Actors Exchange Views, Advice on Economic Options
On Russian language Deep and Dark Web forums, well-regarded threat actors scramble to exchange ideas on how to maneuver within the new economic and political constraints since the onset of the war in Ukraine. As a result, actors will likely rely on institutions in geopolitically indifferent or friendly allied countries. Immediate concerns center around the fate of cryptocurrency funds and potential strategies to exchange them for fiat currency that can be spent. Causing further unease is the perception that only cryptocurrencies can be sent or wired to Russia for financial support.
- One noteworthy and longstanding Russian language Dark Web forum member on Exploit[.]in offered their unfiltered opinion on European Union sanctions and why they decided to move to Dubai: “Who gives a f*** what they want. I went to Dubai where I can get cash for any crypto under the sun. Moreover, opening a bank account here is not a huge deal.”
- When challenged with a concern regarding potential outrageous fees charged to cash out crypto, the unphased actor responded, “Well it seems to me that with the volatility of Bitcoin (BTC), who cares about the exchange fees at the moment. It’s the pinnacle of greediness…just put all your money in a bank account in Dubai.”
Moving to Dubai
This sentiment was echoed in a separate forum thread in which actors discussed the best way to send money to Russia, another signal from cyber actors that the ramifications of geopolitical decisions trickle down into the underground economy and force financial realignment. Forum members that participated in the thread agreed that cryptocurrency was the most reasonable way to send funds to Russia, save one actor that advocated to, “…invest in Dubai, until war is over [sic], I hope it will be soon.”
- This community has left at least one unresolved; the SWIFT (The Society for Worldwide Interbank Financial Telecommunication) ban will likely impact the ability to withdraw or send money to or from Russian majority state-owned bank, Sberbank.
Send Crypto — not Money — to Russia; Invest in Dubai
How (Not) to Withdraw Money from Sberbank
Worries Mount Over Fate of Ruble, Rush to Crypto
Russian banks only issue Russian rubles and as the currency continues its decline, notorious actors are discussing how to minimize financial loss. Among the considerations, they discuss laundering rubles through specific Russian and peer-to-peer (P2P) exchanges into stablecoins–cryptocurrencies that attempt to offer some pricing stability. They do this by pegging their value to an external asset, such as the U.S. dollar — suggesting that underground cyber actors are looking to native Russian exchanges to skirt Western sanctions, then get access to hard currency and maximize their spending power. At the moment, there are few, if any, restrictions preventing private exchanges from converting assets from one currency to another. Actors are leveraging this knowledge to avoid attribution and move funds almost at will. The only calculated downside is the loss of funds from exchange fees, but this hardly concerns most actors facing the possibility of losing access to Western financial institutions.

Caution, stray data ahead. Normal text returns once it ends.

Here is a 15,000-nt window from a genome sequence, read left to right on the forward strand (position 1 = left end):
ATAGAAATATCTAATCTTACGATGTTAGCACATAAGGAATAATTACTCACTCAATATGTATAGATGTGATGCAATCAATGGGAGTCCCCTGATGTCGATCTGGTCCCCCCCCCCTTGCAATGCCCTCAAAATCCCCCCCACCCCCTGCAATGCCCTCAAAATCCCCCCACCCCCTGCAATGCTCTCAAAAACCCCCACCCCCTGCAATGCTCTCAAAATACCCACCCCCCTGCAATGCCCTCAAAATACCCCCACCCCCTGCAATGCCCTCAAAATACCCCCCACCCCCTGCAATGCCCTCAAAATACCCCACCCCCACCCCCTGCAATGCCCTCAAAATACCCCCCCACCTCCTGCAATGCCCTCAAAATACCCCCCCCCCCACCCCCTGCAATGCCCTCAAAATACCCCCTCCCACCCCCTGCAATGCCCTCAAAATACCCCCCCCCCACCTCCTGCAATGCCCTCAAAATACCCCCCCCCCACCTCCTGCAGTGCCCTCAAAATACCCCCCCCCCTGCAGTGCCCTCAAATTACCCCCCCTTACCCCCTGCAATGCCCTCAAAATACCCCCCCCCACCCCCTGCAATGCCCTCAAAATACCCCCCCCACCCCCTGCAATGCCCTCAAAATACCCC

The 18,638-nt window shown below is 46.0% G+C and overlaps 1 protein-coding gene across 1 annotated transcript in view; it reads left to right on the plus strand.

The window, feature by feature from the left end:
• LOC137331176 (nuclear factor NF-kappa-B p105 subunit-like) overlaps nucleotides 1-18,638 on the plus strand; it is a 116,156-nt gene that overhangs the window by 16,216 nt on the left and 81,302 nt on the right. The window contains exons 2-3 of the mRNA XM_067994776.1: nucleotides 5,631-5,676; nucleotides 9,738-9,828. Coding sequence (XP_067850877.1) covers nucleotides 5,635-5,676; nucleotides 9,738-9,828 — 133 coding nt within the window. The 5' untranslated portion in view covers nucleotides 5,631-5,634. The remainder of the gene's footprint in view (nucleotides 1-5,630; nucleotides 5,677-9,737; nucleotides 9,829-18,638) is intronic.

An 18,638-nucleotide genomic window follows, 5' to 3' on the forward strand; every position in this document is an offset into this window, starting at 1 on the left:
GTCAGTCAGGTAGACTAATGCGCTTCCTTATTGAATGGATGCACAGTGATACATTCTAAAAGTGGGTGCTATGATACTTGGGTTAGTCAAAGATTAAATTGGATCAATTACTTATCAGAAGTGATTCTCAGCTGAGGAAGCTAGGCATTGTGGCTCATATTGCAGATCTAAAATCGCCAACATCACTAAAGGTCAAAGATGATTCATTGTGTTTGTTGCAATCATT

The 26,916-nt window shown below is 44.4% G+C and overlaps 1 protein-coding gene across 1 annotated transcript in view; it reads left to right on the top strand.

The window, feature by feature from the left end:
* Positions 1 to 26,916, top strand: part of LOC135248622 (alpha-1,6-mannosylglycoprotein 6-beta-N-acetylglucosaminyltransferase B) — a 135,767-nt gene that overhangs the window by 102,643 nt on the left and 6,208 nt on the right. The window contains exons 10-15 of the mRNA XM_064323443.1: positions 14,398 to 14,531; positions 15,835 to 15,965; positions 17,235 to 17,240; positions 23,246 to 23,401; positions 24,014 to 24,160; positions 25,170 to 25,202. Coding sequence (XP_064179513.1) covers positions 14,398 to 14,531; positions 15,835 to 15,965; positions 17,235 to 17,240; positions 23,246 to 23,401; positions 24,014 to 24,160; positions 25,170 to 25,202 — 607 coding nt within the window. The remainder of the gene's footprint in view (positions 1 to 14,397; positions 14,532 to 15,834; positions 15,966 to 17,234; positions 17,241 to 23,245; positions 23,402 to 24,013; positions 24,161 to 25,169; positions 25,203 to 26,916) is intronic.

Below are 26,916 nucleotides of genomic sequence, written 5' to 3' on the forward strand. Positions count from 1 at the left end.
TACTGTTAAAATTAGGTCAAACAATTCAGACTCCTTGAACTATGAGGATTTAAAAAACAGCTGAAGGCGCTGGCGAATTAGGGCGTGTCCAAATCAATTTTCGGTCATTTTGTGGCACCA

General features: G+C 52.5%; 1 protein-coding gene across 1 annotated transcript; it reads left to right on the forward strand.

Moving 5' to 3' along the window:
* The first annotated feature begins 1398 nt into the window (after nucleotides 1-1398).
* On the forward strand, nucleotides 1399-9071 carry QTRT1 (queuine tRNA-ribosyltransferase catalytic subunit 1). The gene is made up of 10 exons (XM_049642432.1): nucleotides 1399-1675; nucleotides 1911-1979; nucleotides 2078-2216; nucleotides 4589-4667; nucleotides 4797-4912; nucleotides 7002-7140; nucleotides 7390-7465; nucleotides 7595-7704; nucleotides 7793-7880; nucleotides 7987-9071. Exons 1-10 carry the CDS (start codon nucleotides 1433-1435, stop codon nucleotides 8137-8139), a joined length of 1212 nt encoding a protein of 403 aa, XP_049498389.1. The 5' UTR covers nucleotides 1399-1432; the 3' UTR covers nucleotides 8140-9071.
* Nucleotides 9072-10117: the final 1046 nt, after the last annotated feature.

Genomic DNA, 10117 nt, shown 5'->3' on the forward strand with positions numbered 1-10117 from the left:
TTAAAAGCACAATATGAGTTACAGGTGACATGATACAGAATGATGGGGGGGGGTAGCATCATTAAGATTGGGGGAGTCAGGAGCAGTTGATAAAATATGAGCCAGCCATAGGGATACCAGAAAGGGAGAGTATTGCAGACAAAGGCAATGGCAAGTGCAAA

- Responding to a post about the exchange of Russian rubles to U.S. dollars, longtime Russian language Dark Web forum actor, Expolit[.]in, laid out a method for converting Russian rubles to U.S. dollar-backed stablecoins using trusted Russian language exchange, bestchange. The actor further cautioned that the exchange rate to convert rubles to dollars was so outrageous that you would be lucky to find a trustworthy person to do it for you.
Ruble to Crypto Method to Minimize Losses
Although the fallout from Russia’s invasion into Ukraine intensifies by the day, cyber actors are prepared to pivot and adapt in near real-time to offset any temporary disruptions to their current financial gains. They plan to accomplish this by finding methods that use stable financial institutions to minimize their personal financial losses. Once they have safely exchanged rubles for cryptocurrency, they will then look to convert digital currency into hard currency — most likely into U.S. dollars — that can be offshored in non-Russian banks to be spent, saved, and one day, repatriated from a financial safe harbor.